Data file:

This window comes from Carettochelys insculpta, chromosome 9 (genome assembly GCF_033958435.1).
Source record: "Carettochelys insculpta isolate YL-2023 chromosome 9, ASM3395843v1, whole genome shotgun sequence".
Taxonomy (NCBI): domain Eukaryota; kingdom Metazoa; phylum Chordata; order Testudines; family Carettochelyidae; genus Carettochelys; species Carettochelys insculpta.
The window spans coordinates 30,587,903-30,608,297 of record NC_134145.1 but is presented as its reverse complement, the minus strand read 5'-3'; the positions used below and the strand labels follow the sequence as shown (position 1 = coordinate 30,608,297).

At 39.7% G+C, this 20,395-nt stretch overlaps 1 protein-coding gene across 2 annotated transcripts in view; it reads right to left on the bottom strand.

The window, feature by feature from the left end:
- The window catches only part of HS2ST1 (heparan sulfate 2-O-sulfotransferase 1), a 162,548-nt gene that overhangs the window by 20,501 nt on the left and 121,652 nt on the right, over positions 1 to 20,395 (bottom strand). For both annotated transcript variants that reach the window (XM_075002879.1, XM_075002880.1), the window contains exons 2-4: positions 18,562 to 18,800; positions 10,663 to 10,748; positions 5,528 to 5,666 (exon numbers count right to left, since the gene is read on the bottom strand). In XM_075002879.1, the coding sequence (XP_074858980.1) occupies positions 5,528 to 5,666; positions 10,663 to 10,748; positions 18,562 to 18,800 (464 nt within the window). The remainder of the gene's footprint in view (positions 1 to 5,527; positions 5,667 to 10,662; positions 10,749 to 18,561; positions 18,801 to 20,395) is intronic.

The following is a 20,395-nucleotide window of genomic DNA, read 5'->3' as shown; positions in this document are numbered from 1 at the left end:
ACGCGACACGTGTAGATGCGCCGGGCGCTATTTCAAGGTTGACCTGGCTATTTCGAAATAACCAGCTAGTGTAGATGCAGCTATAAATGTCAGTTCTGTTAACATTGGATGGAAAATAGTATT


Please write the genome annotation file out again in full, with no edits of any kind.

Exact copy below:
This window comes from Carettochelys insculpta, chromosome 9 (genome assembly GCF_033958435.1).
Source record: "Carettochelys insculpta isolate YL-2023 chromosome 9, ASM3395843v1, whole genome shotgun sequence".
Taxonomy (NCBI): domain Eukaryota; kingdom Metazoa; phylum Chordata; order Testudines; family Carettochelyidae; genus Carettochelys; species Carettochelys insculpta.
The window spans coordinates 30,587,903-30,608,297 of record NC_134145.1 but is presented as its reverse complement, the minus strand read 5'-3'; the positions used below and the strand labels follow the sequence as shown (position 1 = coordinate 30,608,297).

At 39.7% G+C, this 20,395-nt stretch overlaps 1 protein-coding gene across 2 annotated transcripts in view; it reads right to left on the bottom strand.

The window, feature by feature from the left end:
- The window catches only part of HS2ST1 (heparan sulfate 2-O-sulfotransferase 1), a 162,548-nt gene that overhangs the window by 20,501 nt on the left and 121,652 nt on the right, over positions 1 to 20,395 (bottom strand). For both annotated transcript variants that reach the window (XM_075002879.1, XM_075002880.1), the window contains exons 2-4: positions 18,562 to 18,800; positions 10,663 to 10,748; positions 5,528 to 5,666 (exon numbers count right to left, since the gene is read on the bottom strand). In XM_075002879.1, the coding sequence (XP_074858980.1) occupies positions 5,528 to 5,666; positions 10,663 to 10,748; positions 18,562 to 18,800 (464 nt within the window). The remainder of the gene's footprint in view (positions 1 to 5,527; positions 5,667 to 10,662; positions 10,749 to 18,561; positions 18,801 to 20,395) is intronic.

The following is a 20,395-nucleotide window of genomic DNA, read 5'->3' as shown; positions in this document are numbered from 1 at the left end:
ACGCGACACGTGTAGATGCGCCGGGCGCTATTTCAAGGTTGACCTGGCTATTTCGAAATAACCAGCTAGTGTAGATGCAGCTATAAATGTCAGTTCTGTTAACATTGGATGGAAAATAGTATT